The fifth entry, in no particular order, on my list of great yet accessible blues is T-Bone Walker’s “T-Bone Blues” It was released 50 years ago, back in 1959, and is probably the last essential album by this most important of all blues guitar players. I was reading Living Blues magazine this morning and “T-Bone Blues” was recently inducted into the Blues Foundation’s Hall of Fame in the album category for 2009. All I can say is that it is about time. This is arguably the best collection by blue’s most important guitar player.
T-Bone Walker was born Aaron Thibeault Walker in Dallas in 1910. T-Bone was a moniker derived from his middle name. If you look through blues and jazz history from the country blues to the electric urban blues, big-band swing, and also from soul to R&B, one name is universal: T-Bone Walker. His influence on blues and popular music in general can never be understated. He is the wellspring. Every guitar player that followed him whether they knew it or not owed T-Bone a debt of gratitude. If there was no T-Bone Walker, then we may never have seen B.B.King, Chuck Berry, Jimi Hendrix or Stevie Ray Vaughan. He was guitar’s first true lead player, and undeniably one of its very best.
In 1925 he joined the Dr. Breedings medicine show and performed with this and many other rural carnival shows as a dancer and banjo player. He started recording in 1929 but didn’t make much impact until 10 years later. In fact, the race record market collapsed with the onset of the depression and he was not to record again for nearly ten years. In the interim he played with people like Cab Calloway, Charlie Christian, Fats Waller and Louis Armstrong. Soaking up everything he could from some of the biggest names in music at the time.
In 1939 he recorded his first tune on the electric guitar. After that blues would be changed forever. He often said that he had been playing electric a long time before that making him one of the first to play the electric guitar, though his friend Christian is often credited as the first electric guitarist. The two were buddies and had played together on the streets together so chances are they both were playing electric at the same time. As far as blues are concerned though, he was first. The fact that Christian passed away in 1942 made it so that T-Bone ended up casting a much larger shadow.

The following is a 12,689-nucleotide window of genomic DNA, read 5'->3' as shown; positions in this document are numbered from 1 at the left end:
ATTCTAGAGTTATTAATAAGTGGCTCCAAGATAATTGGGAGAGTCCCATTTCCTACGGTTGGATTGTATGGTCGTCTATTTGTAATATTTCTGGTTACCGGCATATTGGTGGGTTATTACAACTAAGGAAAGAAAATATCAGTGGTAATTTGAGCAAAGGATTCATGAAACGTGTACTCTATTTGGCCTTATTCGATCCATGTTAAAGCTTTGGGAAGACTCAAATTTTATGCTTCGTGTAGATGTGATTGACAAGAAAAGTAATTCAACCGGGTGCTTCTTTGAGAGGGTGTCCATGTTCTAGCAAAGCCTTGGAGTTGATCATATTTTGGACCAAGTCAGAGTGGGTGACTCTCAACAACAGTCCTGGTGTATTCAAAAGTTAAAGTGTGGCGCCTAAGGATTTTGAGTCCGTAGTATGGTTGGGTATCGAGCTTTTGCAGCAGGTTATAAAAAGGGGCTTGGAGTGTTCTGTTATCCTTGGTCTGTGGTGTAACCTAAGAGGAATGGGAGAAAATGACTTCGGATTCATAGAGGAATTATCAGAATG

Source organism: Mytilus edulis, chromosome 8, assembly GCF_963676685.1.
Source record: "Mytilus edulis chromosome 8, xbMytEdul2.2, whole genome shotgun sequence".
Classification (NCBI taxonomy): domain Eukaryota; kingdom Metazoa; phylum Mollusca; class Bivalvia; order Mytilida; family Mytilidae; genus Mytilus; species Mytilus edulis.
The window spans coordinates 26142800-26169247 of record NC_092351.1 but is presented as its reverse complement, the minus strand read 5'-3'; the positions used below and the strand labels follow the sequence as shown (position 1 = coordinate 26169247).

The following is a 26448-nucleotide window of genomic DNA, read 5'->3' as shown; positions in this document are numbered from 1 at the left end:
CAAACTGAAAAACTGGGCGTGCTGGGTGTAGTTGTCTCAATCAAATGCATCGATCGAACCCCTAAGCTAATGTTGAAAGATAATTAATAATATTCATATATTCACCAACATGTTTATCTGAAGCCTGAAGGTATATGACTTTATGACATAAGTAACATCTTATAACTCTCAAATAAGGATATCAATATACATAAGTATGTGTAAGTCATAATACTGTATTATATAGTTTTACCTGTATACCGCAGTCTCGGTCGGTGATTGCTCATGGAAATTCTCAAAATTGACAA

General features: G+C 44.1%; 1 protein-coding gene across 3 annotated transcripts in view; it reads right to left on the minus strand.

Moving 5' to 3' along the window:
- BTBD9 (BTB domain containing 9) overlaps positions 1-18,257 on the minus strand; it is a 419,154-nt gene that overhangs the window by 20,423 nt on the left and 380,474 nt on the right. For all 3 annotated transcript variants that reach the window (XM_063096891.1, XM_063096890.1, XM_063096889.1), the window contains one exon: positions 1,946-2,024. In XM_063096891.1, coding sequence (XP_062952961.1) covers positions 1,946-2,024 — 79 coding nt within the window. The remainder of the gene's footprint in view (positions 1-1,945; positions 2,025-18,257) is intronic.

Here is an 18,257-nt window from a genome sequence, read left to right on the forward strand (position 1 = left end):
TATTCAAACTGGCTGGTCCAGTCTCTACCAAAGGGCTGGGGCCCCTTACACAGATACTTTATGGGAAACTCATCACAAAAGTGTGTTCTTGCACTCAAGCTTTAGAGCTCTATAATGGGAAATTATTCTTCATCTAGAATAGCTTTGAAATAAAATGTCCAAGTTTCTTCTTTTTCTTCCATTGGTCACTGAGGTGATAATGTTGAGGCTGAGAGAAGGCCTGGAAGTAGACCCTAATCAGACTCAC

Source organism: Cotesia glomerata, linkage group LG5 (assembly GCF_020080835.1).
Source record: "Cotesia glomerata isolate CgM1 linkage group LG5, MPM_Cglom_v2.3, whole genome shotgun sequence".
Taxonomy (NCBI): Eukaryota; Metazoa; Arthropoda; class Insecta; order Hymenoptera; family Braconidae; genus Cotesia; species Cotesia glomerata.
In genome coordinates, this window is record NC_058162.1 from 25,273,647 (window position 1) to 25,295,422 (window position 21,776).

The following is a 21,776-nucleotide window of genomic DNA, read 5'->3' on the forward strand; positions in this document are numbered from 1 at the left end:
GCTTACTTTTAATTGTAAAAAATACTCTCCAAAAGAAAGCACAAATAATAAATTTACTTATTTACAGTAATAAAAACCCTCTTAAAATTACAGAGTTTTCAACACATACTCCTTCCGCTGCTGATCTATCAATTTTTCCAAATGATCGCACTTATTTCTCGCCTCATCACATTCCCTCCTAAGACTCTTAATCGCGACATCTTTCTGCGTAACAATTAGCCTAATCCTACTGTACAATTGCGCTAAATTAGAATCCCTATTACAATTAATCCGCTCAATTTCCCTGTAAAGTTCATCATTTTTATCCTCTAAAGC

Many critics and writers point to T-Bone’s “The Complete Imperial Recordings: 1950-1954″ as the best that Walker has to offer. Personally, I think the recordings on “T-Bone Blues” are better. 50 years later he still sounds like he is sitting in the same room as you. A lot of his greatest songs are here, such as, “They Call It Stormy Monday”. On this record you can hear his influence on people such as Chuck Berry and BB King. Two icons themselves. Many of these songs are re-recordings of some of his best stuff from the 40′s and this improved sound quality of his prime material makes “T-Bone Blues” perhaps the most enjoyable album Walker ever made. This is one of those records that while being accessible is also brilliant and indespensible. If you are starting a serious blues collection this is essential.
1 Papa Ain’t Salty (McDaniel, Walker) 2:45
2 Why Not [*] 2:44
3 T-Bone Shuffle (Walker) 2:47
4 Play on Little Girl Walker 2:29
5 T-Bone Blues Special [*] (Walker) 2:28
6 Mean Old World Goldsen, (Walker) 4:05
7 T-Bone Blues (Hite) 3:45
8 Stormy Monday (Walker) 3:03
9 Blues for Marili (Walker) 4:18
10 Shufflin’ the Blues (Walker) 3:20
11 Evening (Parish, White) 2:37
12 Two Bones and a Pick (Walker) 2:47
13 You Don’t Know What You’re Doing [*] (Adams, Holmes) 1:43
14 How Long Blues [*] (Carr) 5:15
15 Blues Rock (Walker) 2:41